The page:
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41. CHAPTER XLI: MRS BOLD CONFIDES HER SORROW TO HER FRIEND MISS STANHOPE
When Mrs Bold came to the end of the walk and faced the lawn, she began to bethink herself what she should do. Was she to wait there till Mr Slope caught her, or was she to go in among the crowd with tears in her eyes and passion in her face? She might in truth have stood there long enough without any reasonable fear of further immediate persecution from Mr Slope; but we are all inclined to magnify the bugbears which frighten us. In her present state of dread she did not know of what atrocity he might venture to be guilty. Had any one told her a week ago that he would have put his arm around her waist at the party of Miss Thorne's she would have been utterly incredulous. Had she been informed that he would be seen on the following Sunday walking down the High Street in a scarlet coat and top-boots, she would not have thought such a phenomenon more improbable.
But this improbable iniquity he had committed; and now there was nothing she could not believe of him. In the first place it was quite manifest that he was tipsy; in the next place, it was to be taken as proved that all his religion was sheer hypocrisy; and finally the man was utterly shameless. She therefore stood watching for the sound of his footfall, not without some fear that he might creep out at her suddenly from among the bushes.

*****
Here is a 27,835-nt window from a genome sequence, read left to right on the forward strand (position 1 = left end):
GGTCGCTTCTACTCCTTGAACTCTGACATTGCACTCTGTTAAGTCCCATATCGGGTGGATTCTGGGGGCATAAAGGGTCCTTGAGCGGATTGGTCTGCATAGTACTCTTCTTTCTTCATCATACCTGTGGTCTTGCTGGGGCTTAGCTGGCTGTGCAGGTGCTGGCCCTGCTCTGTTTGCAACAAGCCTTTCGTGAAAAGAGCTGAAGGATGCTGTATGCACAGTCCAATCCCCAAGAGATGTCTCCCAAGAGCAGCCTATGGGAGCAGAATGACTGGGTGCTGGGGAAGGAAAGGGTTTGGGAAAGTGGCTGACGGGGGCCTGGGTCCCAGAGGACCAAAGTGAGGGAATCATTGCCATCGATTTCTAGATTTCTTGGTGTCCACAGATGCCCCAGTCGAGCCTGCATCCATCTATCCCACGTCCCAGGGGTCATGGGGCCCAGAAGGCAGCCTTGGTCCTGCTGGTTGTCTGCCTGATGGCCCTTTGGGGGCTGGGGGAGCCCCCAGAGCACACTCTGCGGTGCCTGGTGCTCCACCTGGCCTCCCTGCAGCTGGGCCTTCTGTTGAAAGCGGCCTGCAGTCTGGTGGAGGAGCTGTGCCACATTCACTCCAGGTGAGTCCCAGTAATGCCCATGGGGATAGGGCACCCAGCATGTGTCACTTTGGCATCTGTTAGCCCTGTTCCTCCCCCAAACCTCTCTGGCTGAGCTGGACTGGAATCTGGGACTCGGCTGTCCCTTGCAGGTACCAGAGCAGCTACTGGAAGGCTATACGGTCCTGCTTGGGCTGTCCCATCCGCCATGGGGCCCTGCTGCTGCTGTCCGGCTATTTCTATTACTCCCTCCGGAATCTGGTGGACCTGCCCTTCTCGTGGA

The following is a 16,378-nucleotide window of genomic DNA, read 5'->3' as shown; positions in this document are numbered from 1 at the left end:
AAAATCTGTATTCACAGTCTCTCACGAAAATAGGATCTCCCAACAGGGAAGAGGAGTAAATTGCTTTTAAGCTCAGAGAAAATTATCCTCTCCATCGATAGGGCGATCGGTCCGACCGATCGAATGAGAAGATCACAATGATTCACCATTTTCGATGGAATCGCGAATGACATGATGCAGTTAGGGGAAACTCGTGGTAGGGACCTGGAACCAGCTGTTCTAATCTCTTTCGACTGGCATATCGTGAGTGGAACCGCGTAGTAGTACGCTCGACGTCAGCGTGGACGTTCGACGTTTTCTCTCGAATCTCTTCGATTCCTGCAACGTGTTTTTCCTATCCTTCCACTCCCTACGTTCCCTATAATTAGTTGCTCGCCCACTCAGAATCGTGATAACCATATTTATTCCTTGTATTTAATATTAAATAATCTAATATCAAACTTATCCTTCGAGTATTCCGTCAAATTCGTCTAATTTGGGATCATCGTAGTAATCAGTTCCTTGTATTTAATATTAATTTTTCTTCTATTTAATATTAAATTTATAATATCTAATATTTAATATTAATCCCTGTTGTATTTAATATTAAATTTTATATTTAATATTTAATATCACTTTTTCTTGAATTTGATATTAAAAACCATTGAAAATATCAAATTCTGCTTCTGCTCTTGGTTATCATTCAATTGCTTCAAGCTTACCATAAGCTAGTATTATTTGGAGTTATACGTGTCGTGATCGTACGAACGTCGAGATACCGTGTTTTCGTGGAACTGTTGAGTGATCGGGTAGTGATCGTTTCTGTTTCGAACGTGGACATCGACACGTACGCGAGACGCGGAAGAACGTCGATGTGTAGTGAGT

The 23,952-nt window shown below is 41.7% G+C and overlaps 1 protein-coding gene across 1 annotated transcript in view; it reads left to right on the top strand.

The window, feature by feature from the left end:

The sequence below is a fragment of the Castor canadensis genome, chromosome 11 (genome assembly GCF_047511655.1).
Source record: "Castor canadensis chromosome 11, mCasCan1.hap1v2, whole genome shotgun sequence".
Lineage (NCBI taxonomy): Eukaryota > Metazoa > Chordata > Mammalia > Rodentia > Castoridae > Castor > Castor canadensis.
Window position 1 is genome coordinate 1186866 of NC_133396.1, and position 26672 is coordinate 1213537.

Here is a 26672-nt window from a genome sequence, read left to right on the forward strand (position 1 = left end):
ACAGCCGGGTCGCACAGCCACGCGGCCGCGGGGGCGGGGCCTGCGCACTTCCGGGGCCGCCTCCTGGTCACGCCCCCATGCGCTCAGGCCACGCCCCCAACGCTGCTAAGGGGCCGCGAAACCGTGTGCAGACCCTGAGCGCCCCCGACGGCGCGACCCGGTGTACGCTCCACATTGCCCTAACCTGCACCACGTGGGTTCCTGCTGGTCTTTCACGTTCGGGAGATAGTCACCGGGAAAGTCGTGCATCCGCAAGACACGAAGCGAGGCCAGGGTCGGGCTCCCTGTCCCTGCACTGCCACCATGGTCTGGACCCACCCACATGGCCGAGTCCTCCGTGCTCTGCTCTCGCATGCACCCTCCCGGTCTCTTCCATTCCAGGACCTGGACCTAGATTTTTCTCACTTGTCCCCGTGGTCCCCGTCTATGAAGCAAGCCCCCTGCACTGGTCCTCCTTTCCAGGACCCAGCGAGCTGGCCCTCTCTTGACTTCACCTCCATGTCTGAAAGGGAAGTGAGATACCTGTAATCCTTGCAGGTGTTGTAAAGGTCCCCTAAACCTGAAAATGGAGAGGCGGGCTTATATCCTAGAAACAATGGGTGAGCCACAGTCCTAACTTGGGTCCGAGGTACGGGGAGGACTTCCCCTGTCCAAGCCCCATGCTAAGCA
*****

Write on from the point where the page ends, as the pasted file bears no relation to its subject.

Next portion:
As she thus stood, she saw Charlotte Stanhope at a little distance from her walking quickly across the grass. Eleanor's handkerchief was in her hand, and putting it to her face so as to conceal her tears, she ran across the lawn and joined her friend.
'Oh, Charlotte,' she said, almost too much out of breath to speak very plainly; 'I am so glad I have found you.'
'Glad you have found me!' said Charlotte, laughing, 'that's a good joke. Why Bertie and I have been looking for you everywhere. He swears that you have gone off with Mr Slope, and is now on the point of hanging himself.'
'Oh, Charlotte, don't,' said Mrs Bold.
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